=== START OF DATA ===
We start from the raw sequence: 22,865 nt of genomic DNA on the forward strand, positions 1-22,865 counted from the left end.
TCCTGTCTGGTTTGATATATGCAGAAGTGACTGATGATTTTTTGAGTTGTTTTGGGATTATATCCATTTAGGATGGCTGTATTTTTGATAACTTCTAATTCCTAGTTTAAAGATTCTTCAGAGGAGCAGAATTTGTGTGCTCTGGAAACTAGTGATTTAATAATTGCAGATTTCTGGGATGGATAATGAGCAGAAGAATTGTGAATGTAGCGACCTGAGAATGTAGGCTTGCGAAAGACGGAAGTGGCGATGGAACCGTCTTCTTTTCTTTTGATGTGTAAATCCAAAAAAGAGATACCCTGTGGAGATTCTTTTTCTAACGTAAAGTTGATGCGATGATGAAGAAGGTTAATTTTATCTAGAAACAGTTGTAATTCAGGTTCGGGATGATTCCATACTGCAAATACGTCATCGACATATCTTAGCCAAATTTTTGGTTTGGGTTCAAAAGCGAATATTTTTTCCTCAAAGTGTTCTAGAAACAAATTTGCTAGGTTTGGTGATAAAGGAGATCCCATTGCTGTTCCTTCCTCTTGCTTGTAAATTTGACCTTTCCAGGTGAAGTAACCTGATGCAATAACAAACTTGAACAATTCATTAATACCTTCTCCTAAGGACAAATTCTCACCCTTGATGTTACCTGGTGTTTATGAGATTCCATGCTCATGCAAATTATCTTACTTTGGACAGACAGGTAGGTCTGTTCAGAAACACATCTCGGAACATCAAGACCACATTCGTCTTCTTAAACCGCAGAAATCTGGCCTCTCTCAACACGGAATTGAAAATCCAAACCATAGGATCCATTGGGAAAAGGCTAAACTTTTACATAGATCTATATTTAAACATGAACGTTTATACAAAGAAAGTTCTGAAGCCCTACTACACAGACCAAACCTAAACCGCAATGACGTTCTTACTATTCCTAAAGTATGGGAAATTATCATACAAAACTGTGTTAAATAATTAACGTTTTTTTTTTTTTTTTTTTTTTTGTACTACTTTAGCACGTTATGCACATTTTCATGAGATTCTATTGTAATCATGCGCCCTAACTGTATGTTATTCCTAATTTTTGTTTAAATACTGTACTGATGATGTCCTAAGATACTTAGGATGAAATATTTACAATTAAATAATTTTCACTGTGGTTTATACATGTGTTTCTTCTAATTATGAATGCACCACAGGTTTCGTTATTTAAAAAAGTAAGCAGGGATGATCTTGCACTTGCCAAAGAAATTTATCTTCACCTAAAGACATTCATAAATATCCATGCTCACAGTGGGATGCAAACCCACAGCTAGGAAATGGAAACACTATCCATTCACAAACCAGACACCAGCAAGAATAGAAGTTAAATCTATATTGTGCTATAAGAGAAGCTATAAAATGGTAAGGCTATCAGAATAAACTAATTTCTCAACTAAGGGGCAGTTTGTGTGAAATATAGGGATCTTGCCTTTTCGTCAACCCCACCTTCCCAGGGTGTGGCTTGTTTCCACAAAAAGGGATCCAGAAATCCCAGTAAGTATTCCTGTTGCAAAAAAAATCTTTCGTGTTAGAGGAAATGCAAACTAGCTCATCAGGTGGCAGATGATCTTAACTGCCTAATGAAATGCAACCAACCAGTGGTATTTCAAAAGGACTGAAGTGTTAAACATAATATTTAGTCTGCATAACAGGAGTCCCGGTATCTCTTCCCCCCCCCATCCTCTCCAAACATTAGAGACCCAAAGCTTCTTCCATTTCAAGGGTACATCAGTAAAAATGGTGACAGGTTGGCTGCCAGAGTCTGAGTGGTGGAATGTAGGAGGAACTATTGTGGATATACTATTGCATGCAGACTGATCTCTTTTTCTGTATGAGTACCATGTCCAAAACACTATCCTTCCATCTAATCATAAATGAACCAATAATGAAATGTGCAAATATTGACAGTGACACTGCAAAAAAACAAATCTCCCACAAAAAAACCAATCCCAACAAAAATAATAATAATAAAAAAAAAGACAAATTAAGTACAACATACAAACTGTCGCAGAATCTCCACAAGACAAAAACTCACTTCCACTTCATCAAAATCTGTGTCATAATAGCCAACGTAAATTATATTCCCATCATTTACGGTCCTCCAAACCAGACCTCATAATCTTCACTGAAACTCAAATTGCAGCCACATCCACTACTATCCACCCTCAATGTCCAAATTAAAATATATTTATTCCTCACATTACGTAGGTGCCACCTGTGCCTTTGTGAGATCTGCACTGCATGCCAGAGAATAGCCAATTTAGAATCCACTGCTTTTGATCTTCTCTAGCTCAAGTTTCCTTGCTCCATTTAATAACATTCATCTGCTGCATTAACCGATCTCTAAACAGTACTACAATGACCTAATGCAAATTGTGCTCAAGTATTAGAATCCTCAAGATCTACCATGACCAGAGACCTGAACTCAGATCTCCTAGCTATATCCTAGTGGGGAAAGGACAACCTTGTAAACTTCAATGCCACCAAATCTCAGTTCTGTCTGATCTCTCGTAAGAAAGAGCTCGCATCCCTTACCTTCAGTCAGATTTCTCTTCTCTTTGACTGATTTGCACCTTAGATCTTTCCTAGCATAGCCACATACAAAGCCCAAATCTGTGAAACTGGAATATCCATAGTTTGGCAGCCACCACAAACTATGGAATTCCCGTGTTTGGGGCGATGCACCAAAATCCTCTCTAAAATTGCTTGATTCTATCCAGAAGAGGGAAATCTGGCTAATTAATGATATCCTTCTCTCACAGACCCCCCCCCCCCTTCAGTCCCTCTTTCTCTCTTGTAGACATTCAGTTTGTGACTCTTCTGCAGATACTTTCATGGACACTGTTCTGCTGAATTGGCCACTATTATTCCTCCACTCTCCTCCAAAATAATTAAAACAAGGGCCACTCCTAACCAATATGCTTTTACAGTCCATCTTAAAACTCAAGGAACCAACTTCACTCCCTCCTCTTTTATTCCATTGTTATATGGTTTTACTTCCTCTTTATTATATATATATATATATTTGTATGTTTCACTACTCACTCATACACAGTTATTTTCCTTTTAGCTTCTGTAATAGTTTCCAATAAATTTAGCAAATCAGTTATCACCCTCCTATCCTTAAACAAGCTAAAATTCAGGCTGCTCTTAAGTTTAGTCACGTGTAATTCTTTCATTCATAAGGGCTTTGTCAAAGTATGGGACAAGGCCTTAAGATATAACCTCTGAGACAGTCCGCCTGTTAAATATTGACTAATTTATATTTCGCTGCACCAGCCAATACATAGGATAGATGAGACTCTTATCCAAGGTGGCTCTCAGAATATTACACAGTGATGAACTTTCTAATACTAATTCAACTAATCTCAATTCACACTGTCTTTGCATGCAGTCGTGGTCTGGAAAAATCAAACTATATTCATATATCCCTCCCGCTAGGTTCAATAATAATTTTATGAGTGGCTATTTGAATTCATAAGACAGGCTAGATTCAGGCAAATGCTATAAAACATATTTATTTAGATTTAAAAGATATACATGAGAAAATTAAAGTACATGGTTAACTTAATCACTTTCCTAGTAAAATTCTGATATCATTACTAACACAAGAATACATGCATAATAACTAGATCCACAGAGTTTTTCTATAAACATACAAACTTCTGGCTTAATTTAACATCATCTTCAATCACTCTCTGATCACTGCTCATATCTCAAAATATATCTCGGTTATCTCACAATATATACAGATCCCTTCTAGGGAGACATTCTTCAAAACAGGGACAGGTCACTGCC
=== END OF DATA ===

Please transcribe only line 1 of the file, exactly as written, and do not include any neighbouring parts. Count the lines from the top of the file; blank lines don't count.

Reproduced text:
We start from the raw sequence: 22,865 nt of genomic DNA on the forward strand, positions 1-22,865 counted from the left end.